If you walk around Porto long enough, you will see beautiful houses covered in colorful glazed tiles, next to dilapidated uninhabited houses on the brink of falling apart, next to empty plots of land where houses once stood, as suggested by the ruins and debris on the ground, next to gated houses with beautiful gardens, next to facades covered with scaffolding that no worker has climbed for a long time. Porto is like that – full of surprises. It is gritty, messy, sometimes smelly, but at the same time, charming, different and beautiful. This city does not care what you think of it but lives its authentic life, for which you can love it – or leave it.
We walked a lot while in Porto. The city has an underground transport system, but we decided not to use it and instead huffed and puffed for two days while climbing up and down streets, alleyways and staircases. Although at times painful, this was the best decision we could have made, since it allowed us to see different faces of the city, get lost in hidden alleys and be awarded for our strenuous activities with amazing miradores (viewing points), where we rested our tired feet, caught our breath and enjoyed beautiful views.
Banks of the river Douro are the most relaxed part of an already relaxed city. Framed by the imposing Ponte Luis I used by pedestrians, cars and even trains to cross into Vila Nova de Gaia, on the other side of the river, this area is full of tourists, locals, souvenir vendors and street musicians. Many people were sitting on the ground next to the river with cold drinks, enjoying the throng, the weather and the beautiful view of the busy Douro, full of traditional dark boats carrying barrels of Porto wine, river taxis and touristic boats gliding on the glistening river surface.
Of course, there is no Porto without colorful tiles that cover doorsteps, facades, churches and interiors of public buildings such as Capela das Almas, Igreja de Santo Ildefonso or the famous São Bento train station. One of the most beautiful train stations in the world was completed in 1903 and its interior is covered in some 20 000 blue and white tiles depicting historic battles and history of transport. In San Bento, this art serves as a background for the loud, busy life of the station and as such appears much more exciting and lively then when seen in museums or palaces.
The symbol of Porto is Torre dos Clerigos, a tower located on the highest point of the city. 75 meters tall, it once provided telegraph and clock services to city residents, while today it serves as a touristic sight and the third most visited monument in Portugal. We didn’t climb the 250 steps of the tower, but the views from the top are said to be fantastic.
I almost passed on visiting Livraria Lello, the famous Porto bookstore. However, my sister, impressed by the information that this bookstore inspired JK Rowling’s Harry Potter novels, persuaded me to visit it, which I am glad I did. The bookstore was overcrowded; full of people hitting us with tablets and cameras, hardly allowing us to move through its two floors, but its interior really is something quite special, with wonderful wooden architectural and design elements, dramatic staircase and lovely stained glass ceiling. Despite the crowds, the atmosphere is historic, elegant and mysterious in a way, as if the bookshelves hide books of magic, wizardry and forgotten ancient knowledge.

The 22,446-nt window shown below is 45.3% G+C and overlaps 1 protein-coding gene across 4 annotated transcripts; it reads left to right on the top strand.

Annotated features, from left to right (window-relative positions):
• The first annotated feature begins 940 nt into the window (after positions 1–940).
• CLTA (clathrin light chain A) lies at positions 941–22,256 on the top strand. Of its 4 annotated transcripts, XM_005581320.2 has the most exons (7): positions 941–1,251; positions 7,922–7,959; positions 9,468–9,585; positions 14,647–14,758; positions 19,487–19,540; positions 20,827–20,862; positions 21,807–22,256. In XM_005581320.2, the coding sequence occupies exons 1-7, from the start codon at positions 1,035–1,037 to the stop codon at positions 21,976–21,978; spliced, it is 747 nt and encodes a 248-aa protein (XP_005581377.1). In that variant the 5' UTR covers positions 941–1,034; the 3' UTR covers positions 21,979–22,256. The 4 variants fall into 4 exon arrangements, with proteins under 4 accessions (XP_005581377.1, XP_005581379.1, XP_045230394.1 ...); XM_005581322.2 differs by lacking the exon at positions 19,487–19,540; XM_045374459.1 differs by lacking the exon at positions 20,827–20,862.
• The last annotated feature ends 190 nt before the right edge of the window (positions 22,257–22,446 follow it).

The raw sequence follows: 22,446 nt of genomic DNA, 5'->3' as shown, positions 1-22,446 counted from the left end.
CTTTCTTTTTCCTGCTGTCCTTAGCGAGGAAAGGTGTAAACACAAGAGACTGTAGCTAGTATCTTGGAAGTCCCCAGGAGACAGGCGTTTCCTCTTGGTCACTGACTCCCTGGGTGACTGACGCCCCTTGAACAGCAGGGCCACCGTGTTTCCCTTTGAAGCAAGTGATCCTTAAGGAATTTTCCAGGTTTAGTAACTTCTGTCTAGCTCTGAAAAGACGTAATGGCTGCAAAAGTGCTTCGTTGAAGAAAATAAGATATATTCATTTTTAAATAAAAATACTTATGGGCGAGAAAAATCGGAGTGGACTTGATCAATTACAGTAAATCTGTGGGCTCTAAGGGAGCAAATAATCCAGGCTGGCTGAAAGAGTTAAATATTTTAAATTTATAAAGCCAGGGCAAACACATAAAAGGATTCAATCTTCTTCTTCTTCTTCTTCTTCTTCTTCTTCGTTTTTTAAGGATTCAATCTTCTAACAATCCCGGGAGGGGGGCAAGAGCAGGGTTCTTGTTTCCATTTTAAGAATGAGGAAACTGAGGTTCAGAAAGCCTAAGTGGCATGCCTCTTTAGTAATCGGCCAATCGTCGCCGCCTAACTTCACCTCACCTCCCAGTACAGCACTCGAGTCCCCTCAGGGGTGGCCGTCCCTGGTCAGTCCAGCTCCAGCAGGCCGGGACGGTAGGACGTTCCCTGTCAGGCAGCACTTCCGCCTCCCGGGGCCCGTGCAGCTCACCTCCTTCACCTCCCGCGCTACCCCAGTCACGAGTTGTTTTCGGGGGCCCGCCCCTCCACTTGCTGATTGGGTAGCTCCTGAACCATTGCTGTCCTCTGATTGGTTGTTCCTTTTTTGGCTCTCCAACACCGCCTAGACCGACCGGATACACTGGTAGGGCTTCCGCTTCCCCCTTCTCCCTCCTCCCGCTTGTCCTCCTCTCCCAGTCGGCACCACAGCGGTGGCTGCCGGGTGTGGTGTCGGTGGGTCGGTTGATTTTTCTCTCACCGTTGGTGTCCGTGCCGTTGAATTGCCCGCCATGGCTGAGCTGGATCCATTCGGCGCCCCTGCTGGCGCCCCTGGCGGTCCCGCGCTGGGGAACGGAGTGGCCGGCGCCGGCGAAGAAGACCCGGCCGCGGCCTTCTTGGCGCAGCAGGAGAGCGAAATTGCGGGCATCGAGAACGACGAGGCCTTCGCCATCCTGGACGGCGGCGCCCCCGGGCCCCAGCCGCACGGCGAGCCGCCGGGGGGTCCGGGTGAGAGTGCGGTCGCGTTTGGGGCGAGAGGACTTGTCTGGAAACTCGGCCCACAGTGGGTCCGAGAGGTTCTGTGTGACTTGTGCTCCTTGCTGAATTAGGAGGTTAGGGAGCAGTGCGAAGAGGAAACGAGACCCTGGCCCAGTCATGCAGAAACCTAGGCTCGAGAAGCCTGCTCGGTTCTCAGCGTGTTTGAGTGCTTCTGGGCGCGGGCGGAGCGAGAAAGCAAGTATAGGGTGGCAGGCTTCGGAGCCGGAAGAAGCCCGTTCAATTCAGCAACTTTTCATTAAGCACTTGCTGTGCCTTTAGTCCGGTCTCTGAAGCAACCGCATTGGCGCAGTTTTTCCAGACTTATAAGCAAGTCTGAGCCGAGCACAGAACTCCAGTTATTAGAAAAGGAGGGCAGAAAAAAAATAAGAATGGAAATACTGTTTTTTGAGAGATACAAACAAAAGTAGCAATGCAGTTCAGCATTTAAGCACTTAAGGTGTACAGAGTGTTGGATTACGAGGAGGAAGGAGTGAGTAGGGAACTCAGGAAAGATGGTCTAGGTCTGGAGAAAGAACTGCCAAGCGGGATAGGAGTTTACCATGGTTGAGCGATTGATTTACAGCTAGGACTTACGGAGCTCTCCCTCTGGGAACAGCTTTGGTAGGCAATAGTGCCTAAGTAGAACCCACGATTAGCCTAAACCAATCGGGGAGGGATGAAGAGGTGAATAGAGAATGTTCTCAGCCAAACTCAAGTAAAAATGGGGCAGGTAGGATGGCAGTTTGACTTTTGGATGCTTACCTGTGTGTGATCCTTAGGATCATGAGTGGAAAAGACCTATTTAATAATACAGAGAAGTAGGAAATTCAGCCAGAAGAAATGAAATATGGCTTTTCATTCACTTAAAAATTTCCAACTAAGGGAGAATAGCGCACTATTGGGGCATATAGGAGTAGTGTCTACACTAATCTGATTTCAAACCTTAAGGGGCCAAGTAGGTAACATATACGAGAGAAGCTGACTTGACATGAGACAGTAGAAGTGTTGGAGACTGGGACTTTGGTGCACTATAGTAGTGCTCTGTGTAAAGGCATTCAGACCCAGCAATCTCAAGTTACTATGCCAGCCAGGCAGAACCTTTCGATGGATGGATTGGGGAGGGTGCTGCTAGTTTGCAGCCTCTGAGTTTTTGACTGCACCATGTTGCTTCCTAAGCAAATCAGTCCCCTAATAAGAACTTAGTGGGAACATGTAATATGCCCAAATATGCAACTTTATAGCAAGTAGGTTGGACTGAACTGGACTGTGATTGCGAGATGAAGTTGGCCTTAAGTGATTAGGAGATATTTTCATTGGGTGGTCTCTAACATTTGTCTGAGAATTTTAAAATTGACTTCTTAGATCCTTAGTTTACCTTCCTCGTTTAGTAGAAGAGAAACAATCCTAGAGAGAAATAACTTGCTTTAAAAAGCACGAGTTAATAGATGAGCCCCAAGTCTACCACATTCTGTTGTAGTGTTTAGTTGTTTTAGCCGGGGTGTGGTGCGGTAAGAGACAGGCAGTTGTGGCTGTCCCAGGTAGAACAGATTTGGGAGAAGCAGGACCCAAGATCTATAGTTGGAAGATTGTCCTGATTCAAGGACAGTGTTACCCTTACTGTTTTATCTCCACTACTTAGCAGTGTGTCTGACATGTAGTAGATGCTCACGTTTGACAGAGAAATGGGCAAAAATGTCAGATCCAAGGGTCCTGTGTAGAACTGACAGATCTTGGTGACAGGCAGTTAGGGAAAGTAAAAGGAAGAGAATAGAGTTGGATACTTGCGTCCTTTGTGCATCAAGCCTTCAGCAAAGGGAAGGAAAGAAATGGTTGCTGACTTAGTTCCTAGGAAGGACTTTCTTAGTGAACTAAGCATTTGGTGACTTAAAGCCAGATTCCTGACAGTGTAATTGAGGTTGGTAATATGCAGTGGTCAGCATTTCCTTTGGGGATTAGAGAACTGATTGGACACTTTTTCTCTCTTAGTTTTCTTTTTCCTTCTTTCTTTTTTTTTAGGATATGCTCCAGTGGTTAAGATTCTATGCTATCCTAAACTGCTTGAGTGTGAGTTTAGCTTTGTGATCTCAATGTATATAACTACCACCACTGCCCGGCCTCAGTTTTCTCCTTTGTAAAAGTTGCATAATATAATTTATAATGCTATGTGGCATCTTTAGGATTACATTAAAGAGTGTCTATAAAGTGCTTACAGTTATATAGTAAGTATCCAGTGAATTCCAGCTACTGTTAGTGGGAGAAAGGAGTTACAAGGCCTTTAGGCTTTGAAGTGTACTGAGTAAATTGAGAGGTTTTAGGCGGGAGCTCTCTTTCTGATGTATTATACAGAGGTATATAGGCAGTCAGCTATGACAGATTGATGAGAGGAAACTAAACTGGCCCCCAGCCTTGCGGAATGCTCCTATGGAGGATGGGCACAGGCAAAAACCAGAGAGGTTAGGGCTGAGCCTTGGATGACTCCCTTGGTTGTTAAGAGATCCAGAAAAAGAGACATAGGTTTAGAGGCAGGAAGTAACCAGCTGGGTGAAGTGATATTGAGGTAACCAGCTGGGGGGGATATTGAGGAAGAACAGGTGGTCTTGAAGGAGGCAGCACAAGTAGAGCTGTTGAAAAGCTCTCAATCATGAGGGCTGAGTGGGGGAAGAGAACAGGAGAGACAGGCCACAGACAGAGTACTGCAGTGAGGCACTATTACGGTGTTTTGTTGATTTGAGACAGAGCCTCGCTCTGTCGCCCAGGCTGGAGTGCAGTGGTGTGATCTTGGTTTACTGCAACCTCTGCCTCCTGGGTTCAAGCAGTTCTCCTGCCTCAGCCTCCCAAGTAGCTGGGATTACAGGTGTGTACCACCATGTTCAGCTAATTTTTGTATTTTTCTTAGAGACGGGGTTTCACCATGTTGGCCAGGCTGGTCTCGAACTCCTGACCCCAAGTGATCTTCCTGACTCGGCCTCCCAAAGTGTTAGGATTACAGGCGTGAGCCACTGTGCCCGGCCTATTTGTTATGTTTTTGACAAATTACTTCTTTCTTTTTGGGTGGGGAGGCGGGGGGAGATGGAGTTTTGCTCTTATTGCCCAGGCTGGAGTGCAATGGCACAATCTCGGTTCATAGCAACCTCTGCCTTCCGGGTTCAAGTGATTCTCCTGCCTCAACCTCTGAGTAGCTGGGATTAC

At lunchtime, our tired feet brought us to Grupo desportivo Infante D. Henrique, located on a narrow riverside promenade full of cafes and eating joints. And as it often happens, this place that we stumbled upon by chance awarded us with one of the best experiences of the trip. It was like Portugal in small: simple, modest, unobtrusive at first, but the food was great, portions exceptionally big and in the cacophonic sounds of loud local guests and Amalia Rodriguez’s fado playing from the radio we could hear (and feel) joy, sadness, friendship and enjoyment in the simple things that were fascinating and so authentic. Just like Portugal itself, what at first seemed a modest and simple place turned into a full, encompassing, heartwarming experience. Looking out onto the sunny path and beautiful Douro, enjoying lovely food and good wine, this for me was one of the best experiences of authentic Portuguese life during the trip.
A few tips:
- I can’t stress it enough, walking is the best and most rewarding way of exploring Porto – forget about buses and the metro – just walk around and absorb the cool life of the city
- At the time of our visit, ticket for Livraria Lello was 4€, and if you purchased a book during your visit, its price was reduced for that of the ticket. There are many interesting books about Portugal in the bookstore, as well as lovely little books of Portuguese poets and writers which can serve as a beautiful, lasting souvenir
- Portugal is famous for its cork production so souvenirs made of cork are very common – we fell in love with key chains with stylized cork sardines (another iconic product or Portugal) and I am pretty sure that we bought every single one they were selling in Porto 🙂
- My final tip is the most valuable one: during our visit to Porto, we were staying in the cutest little bed & breakfast, Lindo Vale Guest House , run by kind, smiling people ready to help you with everything – parking, sightseeing, entering your room when you managed to lock yourself out of it. The guesthouse is located some 15-20 minute on foot (downhill) from the center and the first thing we did upon arrival was to sit down in their office, hear about why Porto is the best and receive a city map and lists of monuments and sights. We slept in a spacious two-bedroom, youthfully decorated suite on the ground floor, full of adorable details that made us feel like home. I also have to commend the breakfast which was always delicious and adorably served and presented, confusing us about whether we should eat it or just stare at it in awe.